Weekly – US consumption underpinned by wealth effects

by: Peter de Bruin

Economy I

Data during the week showed that wealth effects continue to underpin consumption. Indeed, retail sales rose by 0.6% in May. What is more, core retail sales, which exclude cars, gas and building materials, rose by 0.3%, building on a 0.2% increase the month before. All this adds to evidence that the US consumer is resilient to the rise in taxes that we saw in the beginning of the year, as past rises in house and equity prices boosted household wealth, while the labour market also continues to recover. Indeed, initial jobless claims fell by 12K to 346K in the week ending June 8, keeping the series on a downward trend. Still, the trend in core retail sales has eased somewhat over recent months, in line with our view that consumption growth will be somewhat weaker in Q2 than in Q1. Meanwhile, the Un. of Michigan´s consumer sentiment index fell from 84.5 to 82.7 in June, showing some payback for last month´s firm gain. That said, an ongoing recovery in the housing and labour market should help confidence to rise in the remainder of the year.

Economy II

The fact that consumption is showing resilience to the increase in taxes most likely also helps to explain why the NFIB small business optimism index rose from 92.1 to 94.4 in May, bringing it to the highest level in a year. Small businesses are responsible for the lion’s share of hiring. So the improvement bodes well for the labour market recovery later in the year. On a less positive note, industrial production was flat in May (was -0.5%). Although this largely reflected a sharp drop in utilities production, which can be volatile, manufacturing production rose by just 0.1% in May after  a 0.4% drop in April and a 0.3% decline in March. As a result, the 3mo3m growth rate fell to -0.1% in May, down from 0.5% the month before, keeping it on a downward trend. This supports our view that the economy will slow a bit in Q2 compared to Q1. Still, we expect to see an acceleration in growth in the coming quarters as the fiscal headwinds ease and cyclical momentum continues to build.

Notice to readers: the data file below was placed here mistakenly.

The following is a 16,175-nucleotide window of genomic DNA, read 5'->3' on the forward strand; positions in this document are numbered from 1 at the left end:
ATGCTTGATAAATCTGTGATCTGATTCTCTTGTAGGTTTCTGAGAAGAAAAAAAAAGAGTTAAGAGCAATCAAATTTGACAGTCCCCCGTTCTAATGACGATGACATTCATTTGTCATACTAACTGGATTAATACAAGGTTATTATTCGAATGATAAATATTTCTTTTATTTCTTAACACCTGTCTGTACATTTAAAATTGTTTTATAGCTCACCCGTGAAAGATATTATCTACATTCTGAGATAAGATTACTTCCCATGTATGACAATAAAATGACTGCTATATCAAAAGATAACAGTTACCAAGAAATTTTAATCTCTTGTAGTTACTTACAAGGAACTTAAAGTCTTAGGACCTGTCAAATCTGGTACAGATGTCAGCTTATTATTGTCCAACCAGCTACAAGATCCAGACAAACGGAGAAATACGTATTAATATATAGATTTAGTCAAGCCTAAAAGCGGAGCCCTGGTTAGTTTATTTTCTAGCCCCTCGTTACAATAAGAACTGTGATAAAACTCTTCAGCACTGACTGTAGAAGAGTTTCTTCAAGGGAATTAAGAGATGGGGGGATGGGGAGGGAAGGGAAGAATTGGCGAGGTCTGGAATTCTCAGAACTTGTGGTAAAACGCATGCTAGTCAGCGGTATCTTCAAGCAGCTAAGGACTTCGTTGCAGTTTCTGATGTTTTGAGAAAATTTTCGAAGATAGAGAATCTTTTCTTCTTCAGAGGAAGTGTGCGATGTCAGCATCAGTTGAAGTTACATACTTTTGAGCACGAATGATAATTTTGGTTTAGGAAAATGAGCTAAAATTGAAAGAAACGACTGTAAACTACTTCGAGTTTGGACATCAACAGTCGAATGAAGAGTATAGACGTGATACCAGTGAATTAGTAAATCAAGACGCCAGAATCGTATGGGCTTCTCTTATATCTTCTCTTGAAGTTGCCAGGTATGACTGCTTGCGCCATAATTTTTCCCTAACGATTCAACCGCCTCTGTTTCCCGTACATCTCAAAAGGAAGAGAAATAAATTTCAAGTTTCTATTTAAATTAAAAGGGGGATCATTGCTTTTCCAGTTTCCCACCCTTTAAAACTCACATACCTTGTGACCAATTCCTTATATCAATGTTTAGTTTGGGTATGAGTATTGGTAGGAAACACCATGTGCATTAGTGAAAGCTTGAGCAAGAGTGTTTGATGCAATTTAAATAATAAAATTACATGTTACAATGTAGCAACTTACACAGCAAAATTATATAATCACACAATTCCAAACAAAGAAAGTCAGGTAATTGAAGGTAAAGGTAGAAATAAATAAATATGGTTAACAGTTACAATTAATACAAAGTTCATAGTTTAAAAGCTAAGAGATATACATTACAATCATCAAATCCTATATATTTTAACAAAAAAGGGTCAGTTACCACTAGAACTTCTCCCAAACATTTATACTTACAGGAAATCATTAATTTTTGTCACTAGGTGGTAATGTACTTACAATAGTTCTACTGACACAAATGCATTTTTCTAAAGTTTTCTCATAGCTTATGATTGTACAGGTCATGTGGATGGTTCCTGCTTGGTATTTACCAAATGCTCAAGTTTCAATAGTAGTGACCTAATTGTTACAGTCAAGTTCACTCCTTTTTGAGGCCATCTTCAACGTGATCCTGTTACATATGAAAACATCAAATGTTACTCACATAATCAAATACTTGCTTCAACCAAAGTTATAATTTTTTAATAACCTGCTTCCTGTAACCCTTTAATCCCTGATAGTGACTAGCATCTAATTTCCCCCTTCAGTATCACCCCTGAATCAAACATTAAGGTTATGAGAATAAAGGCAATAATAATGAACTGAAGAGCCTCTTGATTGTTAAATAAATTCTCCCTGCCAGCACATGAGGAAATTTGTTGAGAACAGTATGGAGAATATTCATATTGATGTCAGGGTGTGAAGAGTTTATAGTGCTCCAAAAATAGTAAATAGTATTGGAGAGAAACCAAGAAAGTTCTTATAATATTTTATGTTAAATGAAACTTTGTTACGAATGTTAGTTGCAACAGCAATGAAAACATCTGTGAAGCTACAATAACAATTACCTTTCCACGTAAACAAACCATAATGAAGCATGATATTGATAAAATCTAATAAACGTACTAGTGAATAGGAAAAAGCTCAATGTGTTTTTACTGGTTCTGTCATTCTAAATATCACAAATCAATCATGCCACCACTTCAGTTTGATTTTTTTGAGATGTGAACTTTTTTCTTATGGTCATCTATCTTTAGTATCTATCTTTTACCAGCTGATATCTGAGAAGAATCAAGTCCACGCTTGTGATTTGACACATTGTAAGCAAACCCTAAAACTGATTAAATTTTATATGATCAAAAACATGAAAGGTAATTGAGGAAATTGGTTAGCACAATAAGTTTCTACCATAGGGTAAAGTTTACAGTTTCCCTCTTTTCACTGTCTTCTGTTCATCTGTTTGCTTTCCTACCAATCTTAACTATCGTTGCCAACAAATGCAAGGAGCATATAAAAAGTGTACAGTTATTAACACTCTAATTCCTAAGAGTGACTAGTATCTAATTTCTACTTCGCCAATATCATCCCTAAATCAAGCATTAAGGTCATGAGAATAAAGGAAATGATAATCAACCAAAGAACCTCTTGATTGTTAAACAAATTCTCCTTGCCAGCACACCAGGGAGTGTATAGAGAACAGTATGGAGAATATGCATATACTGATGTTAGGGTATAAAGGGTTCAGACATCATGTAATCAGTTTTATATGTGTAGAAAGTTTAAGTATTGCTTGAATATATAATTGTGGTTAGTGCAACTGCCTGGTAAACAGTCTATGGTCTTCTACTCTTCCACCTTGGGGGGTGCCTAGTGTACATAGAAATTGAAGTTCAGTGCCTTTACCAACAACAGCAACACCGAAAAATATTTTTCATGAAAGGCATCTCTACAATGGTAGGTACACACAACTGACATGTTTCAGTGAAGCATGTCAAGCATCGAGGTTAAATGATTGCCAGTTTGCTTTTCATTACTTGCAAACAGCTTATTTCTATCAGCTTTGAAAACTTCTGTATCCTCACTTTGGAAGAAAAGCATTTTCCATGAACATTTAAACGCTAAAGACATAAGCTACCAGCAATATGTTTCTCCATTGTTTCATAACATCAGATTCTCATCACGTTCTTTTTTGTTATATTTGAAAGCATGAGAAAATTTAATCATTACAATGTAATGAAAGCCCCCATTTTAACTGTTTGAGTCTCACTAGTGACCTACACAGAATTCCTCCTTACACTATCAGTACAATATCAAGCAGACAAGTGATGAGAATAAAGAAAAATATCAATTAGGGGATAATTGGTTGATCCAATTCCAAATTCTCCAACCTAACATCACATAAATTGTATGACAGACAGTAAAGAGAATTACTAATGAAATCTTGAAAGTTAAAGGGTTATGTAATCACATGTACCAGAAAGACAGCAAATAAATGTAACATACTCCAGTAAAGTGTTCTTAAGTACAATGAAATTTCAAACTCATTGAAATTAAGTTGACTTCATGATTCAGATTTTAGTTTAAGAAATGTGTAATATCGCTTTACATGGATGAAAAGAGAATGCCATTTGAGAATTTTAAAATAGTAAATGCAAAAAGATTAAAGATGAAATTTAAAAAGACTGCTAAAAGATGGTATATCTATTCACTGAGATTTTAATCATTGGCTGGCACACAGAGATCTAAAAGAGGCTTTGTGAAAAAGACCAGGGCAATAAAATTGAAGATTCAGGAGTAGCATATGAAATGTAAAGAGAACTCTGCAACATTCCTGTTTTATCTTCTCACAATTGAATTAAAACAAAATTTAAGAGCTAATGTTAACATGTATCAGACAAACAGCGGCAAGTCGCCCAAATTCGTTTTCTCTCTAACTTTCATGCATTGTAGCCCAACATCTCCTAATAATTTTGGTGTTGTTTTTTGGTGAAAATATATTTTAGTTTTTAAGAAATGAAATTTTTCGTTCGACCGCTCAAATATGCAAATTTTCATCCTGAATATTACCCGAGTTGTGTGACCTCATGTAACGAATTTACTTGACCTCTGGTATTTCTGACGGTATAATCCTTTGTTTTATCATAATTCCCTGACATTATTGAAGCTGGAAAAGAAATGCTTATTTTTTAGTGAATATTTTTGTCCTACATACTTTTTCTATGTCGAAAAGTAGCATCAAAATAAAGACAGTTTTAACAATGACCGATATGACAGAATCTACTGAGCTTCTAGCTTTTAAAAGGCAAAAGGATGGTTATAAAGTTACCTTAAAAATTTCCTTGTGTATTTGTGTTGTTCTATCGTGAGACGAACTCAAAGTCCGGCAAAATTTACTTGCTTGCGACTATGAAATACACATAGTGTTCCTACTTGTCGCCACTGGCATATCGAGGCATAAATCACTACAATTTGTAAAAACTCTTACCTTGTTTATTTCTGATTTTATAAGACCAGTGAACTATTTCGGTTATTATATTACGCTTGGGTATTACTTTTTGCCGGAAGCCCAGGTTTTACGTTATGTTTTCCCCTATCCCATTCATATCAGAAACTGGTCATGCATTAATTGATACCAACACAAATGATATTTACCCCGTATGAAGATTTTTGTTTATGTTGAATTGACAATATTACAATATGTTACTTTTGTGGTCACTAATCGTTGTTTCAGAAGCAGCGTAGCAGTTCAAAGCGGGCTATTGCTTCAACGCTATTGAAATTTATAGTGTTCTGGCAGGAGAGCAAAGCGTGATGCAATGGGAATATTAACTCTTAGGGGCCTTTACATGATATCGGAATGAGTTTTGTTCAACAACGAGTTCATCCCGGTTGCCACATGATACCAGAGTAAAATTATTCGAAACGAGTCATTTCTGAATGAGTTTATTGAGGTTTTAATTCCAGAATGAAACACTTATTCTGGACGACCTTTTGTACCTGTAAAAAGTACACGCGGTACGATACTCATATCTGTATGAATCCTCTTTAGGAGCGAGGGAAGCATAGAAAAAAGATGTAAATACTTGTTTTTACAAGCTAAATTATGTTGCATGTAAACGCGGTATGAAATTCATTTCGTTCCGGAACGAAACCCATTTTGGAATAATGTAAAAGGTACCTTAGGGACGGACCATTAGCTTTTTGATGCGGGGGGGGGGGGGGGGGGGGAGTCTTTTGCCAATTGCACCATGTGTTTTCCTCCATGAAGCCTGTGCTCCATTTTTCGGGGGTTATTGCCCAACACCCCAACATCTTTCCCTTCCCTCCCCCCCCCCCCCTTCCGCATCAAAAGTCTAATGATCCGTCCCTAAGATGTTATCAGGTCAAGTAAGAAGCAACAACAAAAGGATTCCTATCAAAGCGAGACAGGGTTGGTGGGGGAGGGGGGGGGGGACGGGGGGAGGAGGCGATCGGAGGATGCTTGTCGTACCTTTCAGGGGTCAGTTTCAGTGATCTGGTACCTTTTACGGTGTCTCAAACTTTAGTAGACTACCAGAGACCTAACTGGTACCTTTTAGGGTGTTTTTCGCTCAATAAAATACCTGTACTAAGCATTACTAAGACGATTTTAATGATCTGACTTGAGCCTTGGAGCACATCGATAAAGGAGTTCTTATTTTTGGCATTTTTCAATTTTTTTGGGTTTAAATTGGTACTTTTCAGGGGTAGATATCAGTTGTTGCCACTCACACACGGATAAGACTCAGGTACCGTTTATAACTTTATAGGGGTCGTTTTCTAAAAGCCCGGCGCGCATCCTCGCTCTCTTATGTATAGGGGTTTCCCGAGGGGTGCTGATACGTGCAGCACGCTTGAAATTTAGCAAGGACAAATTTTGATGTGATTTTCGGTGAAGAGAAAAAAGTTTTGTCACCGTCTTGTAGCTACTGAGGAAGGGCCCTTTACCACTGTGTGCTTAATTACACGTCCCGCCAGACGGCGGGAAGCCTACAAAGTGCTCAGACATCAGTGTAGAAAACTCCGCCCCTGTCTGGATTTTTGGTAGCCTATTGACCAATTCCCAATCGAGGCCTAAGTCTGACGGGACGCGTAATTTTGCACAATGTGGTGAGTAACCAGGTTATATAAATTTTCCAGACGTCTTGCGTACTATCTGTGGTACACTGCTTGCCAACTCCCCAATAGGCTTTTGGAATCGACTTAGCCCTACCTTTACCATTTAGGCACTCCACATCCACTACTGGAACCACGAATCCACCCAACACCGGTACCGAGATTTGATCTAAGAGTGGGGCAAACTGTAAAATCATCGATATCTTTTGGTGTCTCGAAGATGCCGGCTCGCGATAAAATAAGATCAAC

Financial market participants will closely watch this week’s Fed meeting for any clues about when the Fed will start to reduce its QE programmes.  We do not expect to see large changes in the press statement though, while FOMC members’ economic projections should also remain broadly unchanged. As such, most attention will go to the post-meeting press conference. Here, we expect Chairman Bernanke to stress that a QE tapering will depend on the evolvement of the dataflow, but that the economic recovery is not strong enough to justify an imminent reduction. Moreover, the Chairman is likely to stress that a reduction in the Fed’s QE programmes is not an automatic journey to the exit, but that each stage of the process will depend on the outlook for unemployment and inflation. Our base case remains that the Fed will announce a tapering off in December (though a September move cannot be ruled out completely), which should be followed by another reduction March, with purchases not coming to a halt until the middle of next year.

Interest rates

It was a good week for US Treasuries, with prices rising for the first time in seven weeks. In the beginning of the week, though, yields continued to move higher, as S&P raised its outlook on the US rating from negative to stable, while the BoJ refrained from implementing additional stimulus measures. These developments reinforced investors´ belief that a reduction of the Fed´s QE programmes was around the corner. However, the mood changed in the second half of the week. Indeed, an article in the Wall Street Journal that argued that a reduction in the Fed´s asset purchases would not mean that the Fed would end its QE programmes at once, or raise interest rates calmed investors´ nerves. As a result, yields fell to 2.13%, 5bp lower than the end of the previous week. Although we think that a large part of the Fed´s intention to start reducing its QE programmes later in the year is by now priced in, yields should rise higher in the second half of the year as economic momentum picks up. This explains why we see 10-Y yields at 2.5% at the end of the year .